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What: On a miserable day for so many stocks, shares of Medicines Co.
So what: Teva had challenged Medicines' patent on Angiomax, you see, and wanted to market a generic version of the anticoagulant. Seeing as Medicines derives 94% of its U.S. revenues from the drug, that would have posed a bit of a problem for Medicines. But in resolving the litigation, Medicines managed to convince Teva to hold off on marketing its generic alternative until June 2019 -- delaying its day of reckoning by nearly a decade.
Now what: I explained back in May why I thought Medicines' stock offered a good bargain for speculative investors. I must admit, though, that when I see analysts today suggesting the stock is headed for long-term declines in earnings -- on the order of 9% per year for the next five years -- I'm hesitant to re-up on that recommendation. Although Medicines' stock still looks tempting at less than 8 times trailing earnings, if I owned it today I'd be sorely tempted to cash in on the stock's sudden surge and find something with a little more growth potential ahead of it.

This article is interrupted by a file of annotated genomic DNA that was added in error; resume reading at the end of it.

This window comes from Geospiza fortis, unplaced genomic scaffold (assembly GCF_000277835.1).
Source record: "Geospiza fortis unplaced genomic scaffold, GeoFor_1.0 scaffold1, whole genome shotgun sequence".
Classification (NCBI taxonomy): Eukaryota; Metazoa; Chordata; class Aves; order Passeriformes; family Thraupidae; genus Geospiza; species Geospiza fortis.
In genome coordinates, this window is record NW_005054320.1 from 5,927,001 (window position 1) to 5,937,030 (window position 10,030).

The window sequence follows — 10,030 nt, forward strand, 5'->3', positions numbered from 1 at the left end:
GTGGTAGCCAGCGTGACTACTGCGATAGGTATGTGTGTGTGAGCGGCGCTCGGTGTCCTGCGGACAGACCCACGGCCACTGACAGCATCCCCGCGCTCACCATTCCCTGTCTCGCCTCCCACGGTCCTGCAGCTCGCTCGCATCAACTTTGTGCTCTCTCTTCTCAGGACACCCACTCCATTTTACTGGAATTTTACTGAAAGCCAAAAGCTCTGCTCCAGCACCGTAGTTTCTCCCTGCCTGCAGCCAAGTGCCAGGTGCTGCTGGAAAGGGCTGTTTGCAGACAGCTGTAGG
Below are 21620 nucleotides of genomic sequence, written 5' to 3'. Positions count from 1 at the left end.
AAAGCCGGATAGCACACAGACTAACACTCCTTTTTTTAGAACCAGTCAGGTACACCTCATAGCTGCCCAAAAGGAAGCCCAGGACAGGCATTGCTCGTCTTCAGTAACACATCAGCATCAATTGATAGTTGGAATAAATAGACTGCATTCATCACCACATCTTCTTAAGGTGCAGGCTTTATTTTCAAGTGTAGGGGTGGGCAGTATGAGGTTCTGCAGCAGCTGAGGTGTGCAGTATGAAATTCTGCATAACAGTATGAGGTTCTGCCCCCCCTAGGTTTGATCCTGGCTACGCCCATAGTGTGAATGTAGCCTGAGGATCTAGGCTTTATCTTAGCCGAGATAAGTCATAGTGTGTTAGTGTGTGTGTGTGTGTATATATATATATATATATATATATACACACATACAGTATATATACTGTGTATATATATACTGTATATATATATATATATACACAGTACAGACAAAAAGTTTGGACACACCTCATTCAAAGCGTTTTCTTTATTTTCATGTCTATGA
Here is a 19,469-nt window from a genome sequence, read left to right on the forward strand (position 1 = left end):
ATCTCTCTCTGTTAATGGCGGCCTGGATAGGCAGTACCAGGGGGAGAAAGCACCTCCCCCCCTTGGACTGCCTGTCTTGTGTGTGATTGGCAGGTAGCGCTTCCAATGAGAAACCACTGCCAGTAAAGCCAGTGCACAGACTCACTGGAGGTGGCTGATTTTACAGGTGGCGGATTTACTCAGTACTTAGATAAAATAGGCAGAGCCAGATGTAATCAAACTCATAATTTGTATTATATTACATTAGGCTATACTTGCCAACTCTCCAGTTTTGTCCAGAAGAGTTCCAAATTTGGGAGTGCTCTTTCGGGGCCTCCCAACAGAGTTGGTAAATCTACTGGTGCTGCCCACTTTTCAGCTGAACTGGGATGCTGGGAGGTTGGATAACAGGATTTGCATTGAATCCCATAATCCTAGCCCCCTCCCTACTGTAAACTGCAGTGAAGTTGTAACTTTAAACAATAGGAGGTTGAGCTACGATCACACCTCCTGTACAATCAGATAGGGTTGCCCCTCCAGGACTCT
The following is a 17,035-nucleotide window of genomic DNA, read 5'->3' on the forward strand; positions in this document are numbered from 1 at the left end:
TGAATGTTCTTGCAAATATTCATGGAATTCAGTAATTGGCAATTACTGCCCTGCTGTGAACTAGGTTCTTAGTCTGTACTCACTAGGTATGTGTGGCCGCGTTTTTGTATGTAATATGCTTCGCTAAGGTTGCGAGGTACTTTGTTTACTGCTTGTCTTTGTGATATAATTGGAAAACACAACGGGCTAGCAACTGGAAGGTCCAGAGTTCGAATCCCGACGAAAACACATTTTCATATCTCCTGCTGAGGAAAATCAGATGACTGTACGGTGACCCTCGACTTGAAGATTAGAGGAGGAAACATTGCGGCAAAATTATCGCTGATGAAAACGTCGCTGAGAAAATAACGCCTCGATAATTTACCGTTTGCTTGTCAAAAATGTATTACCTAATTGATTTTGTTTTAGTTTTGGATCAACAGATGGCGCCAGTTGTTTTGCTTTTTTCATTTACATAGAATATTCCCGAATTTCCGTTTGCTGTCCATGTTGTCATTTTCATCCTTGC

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Fool contributor Rich Smith does not own (or short) shares of any company named above. The Motley Fool owns, and Motley Fool newsletter services have recommended buying, shares of Teva Pharmaceutical Industries. We Fools don't all hold the same opinions, but we all believe that considering a diverse range of insights makes us better investors. The Motley Fool has a disclosure policy.